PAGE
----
“The winner last year – you couldn’t see the boat for all of the lights,” Howells said.
Part of the power squadron’s responsibilities is coordinating the judges and providing a perch where they can watch the parade and decide on first, second and third places for powerboats and sailboats, plus the best overall boat. Howells is usually with the judges – made up of officers from local yacht clubs and local celebrities – watching the boats pass by.
He and Clark joke that technically you only need to decorate the starboard side of the boat, but – here’s another insider tip – the winning boats are serious enough to decorate both sides.
Aside from their light show, boats are judged on originality, color and the overall amount of decorations. Clark, who spent 30 years with the U.S. Navy as an engineer, goes for the simple look when he decorates his own 31-foot Bayliner – just white lights and a Christmas tree.
The parade of usually about 35 boats begins in the Cooper River, moving up the Charleston Harbor and to the Ashley River near the Charleston Maritime Center.
“It’s a heck of a lot of fun,” Clark said of the parade.
Howells added, “It gets you in the mood for the holiday season.”
In addition to coordinating the judges, the power squadron provides the lead boat for the parade, stations members at turning points along the parade route through the Charleston Harbor and promotes the event among its members and other boating clubs around Charleston. The squadron, the oldest chapter in South Carolina, was launched in 1945. The national organization was founded in 1919 by the New York City Yacht Club.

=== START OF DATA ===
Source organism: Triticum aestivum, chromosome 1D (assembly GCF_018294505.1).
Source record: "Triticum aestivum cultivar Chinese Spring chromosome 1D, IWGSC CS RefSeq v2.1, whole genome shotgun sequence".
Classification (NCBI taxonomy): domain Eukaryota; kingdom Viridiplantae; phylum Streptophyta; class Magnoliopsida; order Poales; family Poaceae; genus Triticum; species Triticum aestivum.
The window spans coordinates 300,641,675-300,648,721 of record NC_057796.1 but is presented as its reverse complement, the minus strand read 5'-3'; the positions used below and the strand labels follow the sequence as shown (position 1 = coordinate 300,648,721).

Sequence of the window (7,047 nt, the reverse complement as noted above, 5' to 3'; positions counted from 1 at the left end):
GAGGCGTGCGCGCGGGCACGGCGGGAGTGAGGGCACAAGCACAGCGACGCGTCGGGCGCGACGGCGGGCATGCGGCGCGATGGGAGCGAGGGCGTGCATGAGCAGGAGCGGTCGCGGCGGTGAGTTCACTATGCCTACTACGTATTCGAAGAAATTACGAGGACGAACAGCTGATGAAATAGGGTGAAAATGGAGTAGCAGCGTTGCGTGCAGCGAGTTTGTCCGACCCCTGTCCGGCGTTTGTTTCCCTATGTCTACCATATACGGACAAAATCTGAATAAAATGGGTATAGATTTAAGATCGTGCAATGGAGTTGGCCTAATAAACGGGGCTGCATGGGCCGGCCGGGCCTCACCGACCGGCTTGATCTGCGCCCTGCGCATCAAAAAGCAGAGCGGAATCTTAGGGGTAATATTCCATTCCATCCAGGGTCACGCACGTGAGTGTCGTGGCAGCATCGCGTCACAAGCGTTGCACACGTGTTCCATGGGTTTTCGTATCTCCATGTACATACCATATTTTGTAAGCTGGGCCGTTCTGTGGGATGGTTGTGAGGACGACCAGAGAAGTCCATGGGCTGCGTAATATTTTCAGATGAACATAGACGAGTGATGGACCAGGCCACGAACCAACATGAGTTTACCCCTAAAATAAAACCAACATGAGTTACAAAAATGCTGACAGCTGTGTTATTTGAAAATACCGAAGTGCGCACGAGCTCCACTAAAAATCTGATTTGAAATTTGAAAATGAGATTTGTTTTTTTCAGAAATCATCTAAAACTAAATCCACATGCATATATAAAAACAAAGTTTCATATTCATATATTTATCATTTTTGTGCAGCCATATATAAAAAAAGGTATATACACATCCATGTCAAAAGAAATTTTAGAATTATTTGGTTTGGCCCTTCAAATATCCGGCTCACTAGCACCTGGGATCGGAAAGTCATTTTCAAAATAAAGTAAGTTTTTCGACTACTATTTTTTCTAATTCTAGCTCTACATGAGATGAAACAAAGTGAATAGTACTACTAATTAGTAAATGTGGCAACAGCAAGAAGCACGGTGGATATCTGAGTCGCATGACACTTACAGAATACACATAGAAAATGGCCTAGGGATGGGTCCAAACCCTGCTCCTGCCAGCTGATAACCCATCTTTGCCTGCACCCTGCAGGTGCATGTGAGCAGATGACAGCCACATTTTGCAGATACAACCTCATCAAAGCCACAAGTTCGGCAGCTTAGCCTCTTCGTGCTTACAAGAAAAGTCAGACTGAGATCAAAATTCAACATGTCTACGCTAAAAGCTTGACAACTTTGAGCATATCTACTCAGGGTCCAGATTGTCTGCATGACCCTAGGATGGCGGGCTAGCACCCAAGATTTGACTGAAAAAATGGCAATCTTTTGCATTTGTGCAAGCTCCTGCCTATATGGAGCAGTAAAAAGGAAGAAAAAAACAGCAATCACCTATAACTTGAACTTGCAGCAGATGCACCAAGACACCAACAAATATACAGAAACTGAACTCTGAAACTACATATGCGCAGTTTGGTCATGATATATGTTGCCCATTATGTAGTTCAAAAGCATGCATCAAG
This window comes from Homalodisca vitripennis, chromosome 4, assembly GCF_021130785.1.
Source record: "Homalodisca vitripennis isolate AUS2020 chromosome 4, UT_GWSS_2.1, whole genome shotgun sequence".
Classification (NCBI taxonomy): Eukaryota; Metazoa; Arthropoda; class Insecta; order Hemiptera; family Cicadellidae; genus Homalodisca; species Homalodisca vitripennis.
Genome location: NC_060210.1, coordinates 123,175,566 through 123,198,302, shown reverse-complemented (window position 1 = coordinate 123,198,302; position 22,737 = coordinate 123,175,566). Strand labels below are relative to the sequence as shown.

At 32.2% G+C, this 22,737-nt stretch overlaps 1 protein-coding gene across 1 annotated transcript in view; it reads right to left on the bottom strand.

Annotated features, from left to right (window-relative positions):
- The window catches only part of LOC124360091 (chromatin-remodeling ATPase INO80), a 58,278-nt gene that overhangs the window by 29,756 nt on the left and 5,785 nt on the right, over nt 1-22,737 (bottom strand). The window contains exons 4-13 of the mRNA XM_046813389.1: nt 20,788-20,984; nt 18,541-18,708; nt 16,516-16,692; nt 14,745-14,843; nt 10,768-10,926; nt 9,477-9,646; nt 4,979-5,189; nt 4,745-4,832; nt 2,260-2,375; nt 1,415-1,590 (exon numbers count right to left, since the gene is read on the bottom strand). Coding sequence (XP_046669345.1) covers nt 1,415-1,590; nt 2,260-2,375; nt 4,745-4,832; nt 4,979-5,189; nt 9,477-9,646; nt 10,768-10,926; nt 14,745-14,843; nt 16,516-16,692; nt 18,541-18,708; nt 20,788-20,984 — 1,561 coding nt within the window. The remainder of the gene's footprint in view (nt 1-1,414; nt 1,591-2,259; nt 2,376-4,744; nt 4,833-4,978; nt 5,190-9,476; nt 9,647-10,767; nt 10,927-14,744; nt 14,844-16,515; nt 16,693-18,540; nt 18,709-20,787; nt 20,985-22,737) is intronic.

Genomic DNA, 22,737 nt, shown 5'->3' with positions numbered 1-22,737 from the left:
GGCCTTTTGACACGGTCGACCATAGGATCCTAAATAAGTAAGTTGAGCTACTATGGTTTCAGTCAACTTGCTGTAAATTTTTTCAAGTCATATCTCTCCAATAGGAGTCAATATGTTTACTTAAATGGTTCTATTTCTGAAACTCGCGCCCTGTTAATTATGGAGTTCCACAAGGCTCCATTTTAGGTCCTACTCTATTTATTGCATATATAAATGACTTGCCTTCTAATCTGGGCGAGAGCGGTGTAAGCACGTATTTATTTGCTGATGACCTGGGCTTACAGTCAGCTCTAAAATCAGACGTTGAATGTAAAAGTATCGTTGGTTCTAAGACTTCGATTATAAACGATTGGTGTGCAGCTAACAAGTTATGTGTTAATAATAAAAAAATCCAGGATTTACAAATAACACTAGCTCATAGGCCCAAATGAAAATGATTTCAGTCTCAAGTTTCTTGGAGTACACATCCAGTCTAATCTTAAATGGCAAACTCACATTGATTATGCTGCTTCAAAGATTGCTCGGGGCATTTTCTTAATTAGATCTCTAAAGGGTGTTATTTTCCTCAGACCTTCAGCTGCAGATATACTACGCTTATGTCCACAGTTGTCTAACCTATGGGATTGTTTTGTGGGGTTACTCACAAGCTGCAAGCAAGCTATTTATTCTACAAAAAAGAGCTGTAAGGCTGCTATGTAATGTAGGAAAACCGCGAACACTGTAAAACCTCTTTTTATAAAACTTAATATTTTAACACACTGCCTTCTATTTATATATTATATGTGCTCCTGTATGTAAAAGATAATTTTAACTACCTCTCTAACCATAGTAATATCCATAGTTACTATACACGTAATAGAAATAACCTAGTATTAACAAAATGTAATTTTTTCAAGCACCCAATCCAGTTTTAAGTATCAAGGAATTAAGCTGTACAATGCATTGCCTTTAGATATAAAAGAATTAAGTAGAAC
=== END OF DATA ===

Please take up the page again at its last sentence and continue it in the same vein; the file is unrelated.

The Charleston Sail and Power Squadron is a nonprofit fraternal organization that offers vessel safety checks as well as several boating courses for the general public, including coastal navigation, engine maintenance and boating safety. The squadron places a heavy emphasis on safety and education.
“You don’t just buy a boat and go full throttle,” Howells said.
Both Clark and Howells are past commanders of the 140-member organization and continue to teach courses. They consider the squadron the best-kept secret of the boating community. Members get discounts on classes, discounted boat storage at Rivers Edge Marina in North Charleston and – what Clark and Howells said is the biggest benefit – the opportunity to associate with other boat owners.
Members range from doctors and lawyers to teachers and businesspeople. About 40 percent of them have sailboats. Since many members are retired, the squadron is eager to recruit younger people.
“And by younger, we mean we need someone under 60 years old,” Howells joked.
The Holiday Parade of Boats will be held from 5 p.m. to 7 p.m. on Saturday, Dec. 1. The city of Charleston tree-lighting ceremony is slated for 4:30 p.m. the same day at Marion Square in downtown Charleston.
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